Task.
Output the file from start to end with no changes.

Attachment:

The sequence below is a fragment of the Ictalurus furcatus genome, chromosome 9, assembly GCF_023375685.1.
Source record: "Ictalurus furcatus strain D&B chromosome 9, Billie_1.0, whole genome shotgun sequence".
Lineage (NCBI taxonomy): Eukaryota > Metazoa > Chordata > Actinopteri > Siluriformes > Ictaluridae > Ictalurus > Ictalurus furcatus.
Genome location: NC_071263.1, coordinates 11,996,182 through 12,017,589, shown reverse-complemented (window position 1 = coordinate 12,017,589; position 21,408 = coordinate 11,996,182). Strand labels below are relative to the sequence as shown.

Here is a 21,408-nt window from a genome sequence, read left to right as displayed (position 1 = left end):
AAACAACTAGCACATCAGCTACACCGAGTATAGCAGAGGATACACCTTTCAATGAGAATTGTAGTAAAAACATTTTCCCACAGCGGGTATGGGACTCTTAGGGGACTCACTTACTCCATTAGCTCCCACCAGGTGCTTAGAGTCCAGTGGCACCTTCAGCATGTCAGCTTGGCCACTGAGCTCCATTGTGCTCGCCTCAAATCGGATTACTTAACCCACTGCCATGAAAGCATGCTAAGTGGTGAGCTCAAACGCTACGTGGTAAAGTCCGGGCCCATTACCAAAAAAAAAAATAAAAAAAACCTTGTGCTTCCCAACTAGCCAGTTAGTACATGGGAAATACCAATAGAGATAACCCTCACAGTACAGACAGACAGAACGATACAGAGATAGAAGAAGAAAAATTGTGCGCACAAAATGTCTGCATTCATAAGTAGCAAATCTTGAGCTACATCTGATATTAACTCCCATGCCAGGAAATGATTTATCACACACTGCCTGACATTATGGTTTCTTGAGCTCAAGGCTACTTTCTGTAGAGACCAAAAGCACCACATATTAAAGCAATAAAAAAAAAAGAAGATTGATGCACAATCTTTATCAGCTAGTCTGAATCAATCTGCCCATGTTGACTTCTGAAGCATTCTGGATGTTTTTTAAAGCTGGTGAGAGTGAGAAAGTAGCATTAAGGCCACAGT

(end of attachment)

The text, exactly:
The sequence below is a fragment of the Ictalurus furcatus genome, chromosome 9, assembly GCF_023375685.1.
Source record: "Ictalurus furcatus strain D&B chromosome 9, Billie_1.0, whole genome shotgun sequence".
Lineage (NCBI taxonomy): Eukaryota > Metazoa > Chordata > Actinopteri > Siluriformes > Ictaluridae > Ictalurus > Ictalurus furcatus.
Genome location: NC_071263.1, coordinates 11,996,182 through 12,017,589, shown reverse-complemented (window position 1 = coordinate 12,017,589; position 21,408 = coordinate 11,996,182). Strand labels below are relative to the sequence as shown.

Here is a 21,408-nt window from a genome sequence, read left to right as displayed (position 1 = left end):
AAACAACTAGCACATCAGCTACACCGAGTATAGCAGAGGATACACCTTTCAATGAGAATTGTAGTAAAAACATTTTCCCACAGCGGGTATGGGACTCTTAGGGGACTCACTTACTCCATTAGCTCCCACCAGGTGCTTAGAGTCCAGTGGCACCTTCAGCATGTCAGCTTGGCCACTGAGCTCCATTGTGCTCGCCTCAAATCGGATTACTTAACCCACTGCCATGAAAGCATGCTAAGTGGTGAGCTCAAACGCTACGTGGTAAAGTCCGGGCCCATTACCAAAAAAAAAAATAAAAAAAACCTTGTGCTTCCCAACTAGCCAGTTAGTACATGGGAAATACCAATAGAGATAACCCTCACAGTACAGACAGACAGAACGATACAGAGATAGAAGAAGAAAAATTGTGCGCACAAAATGTCTGCATTCATAAGTAGCAAATCTTGAGCTACATCTGATATTAACTCCCATGCCAGGAAATGATTTATCACACACTGCCTGACATTATGGTTTCTTGAGCTCAAGGCTACTTTCTGTAGAGACCAAAAGCACCACATATTAAAGCAATAAAAAAAAAAGAAGATTGATGCACAATCTTTATCAGCTAGTCTGAATCAATCTGCCCATGTTGACTTCTGAAGCATTCTGGATGTTTTTTAAAGCTGGTGAGAGTGAGAAAGTAGCATTAAGGCCACAGT